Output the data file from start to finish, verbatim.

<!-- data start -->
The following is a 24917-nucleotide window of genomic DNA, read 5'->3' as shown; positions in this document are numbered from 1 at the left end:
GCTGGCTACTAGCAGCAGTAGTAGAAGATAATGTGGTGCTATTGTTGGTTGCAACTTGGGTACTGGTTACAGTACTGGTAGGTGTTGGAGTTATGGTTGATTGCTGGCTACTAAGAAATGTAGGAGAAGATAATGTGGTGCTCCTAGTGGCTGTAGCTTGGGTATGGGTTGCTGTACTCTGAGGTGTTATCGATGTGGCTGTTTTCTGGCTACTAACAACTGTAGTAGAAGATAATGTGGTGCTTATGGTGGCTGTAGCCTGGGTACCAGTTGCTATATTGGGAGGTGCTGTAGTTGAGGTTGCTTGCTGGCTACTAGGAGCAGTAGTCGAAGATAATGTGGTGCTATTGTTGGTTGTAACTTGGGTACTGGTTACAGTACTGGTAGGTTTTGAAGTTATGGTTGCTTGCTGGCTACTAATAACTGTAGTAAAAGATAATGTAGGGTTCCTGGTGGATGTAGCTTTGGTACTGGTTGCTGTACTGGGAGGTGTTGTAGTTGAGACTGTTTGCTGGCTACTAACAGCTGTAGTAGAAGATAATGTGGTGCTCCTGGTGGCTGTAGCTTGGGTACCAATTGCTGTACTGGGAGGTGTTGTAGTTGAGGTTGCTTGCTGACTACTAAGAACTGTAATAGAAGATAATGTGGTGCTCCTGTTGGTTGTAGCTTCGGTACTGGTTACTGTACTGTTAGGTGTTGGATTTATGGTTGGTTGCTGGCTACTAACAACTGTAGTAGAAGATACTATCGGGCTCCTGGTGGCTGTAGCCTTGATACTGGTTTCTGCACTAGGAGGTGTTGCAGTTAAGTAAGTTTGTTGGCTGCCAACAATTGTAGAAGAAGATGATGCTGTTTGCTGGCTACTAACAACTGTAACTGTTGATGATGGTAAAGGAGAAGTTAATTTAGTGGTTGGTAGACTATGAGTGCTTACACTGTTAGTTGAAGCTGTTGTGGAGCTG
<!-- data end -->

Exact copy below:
The following is a 24917-nucleotide window of genomic DNA, read 5'->3' as shown; positions in this document are numbered from 1 at the left end:
GCTGGCTACTAGCAGCAGTAGTAGAAGATAATGTGGTGCTATTGTTGGTTGCAACTTGGGTACTGGTTACAGTACTGGTAGGTGTTGGAGTTATGGTTGATTGCTGGCTACTAAGAAATGTAGGAGAAGATAATGTGGTGCTCCTAGTGGCTGTAGCTTGGGTATGGGTTGCTGTACTCTGAGGTGTTATCGATGTGGCTGTTTTCTGGCTACTAACAACTGTAGTAGAAGATAATGTGGTGCTTATGGTGGCTGTAGCCTGGGTACCAGTTGCTATATTGGGAGGTGCTGTAGTTGAGGTTGCTTGCTGGCTACTAGGAGCAGTAGTCGAAGATAATGTGGTGCTATTGTTGGTTGTAACTTGGGTACTGGTTACAGTACTGGTAGGTTTTGAAGTTATGGTTGCTTGCTGGCTACTAATAACTGTAGTAAAAGATAATGTAGGGTTCCTGGTGGATGTAGCTTTGGTACTGGTTGCTGTACTGGGAGGTGTTGTAGTTGAGACTGTTTGCTGGCTACTAACAGCTGTAGTAGAAGATAATGTGGTGCTCCTGGTGGCTGTAGCTTGGGTACCAATTGCTGTACTGGGAGGTGTTGTAGTTGAGGTTGCTTGCTGACTACTAAGAACTGTAATAGAAGATAATGTGGTGCTCCTGTTGGTTGTAGCTTCGGTACTGGTTACTGTACTGTTAGGTGTTGGATTTATGGTTGGTTGCTGGCTACTAACAACTGTAGTAGAAGATACTATCGGGCTCCTGGTGGCTGTAGCCTTGATACTGGTTTCTGCACTAGGAGGTGTTGCAGTTAAGTAAGTTTGTTGGCTGCCAACAATTGTAGAAGAAGATGATGCTGTTTGCTGGCTACTAACAACTGTAACTGTTGATGATGGTAAAGGAGAAGTTAATTTAGTGGTTGGTAGACTATGAGTGCTTACACTGTTAGTTGAAGCTGTTGTGGAGCTG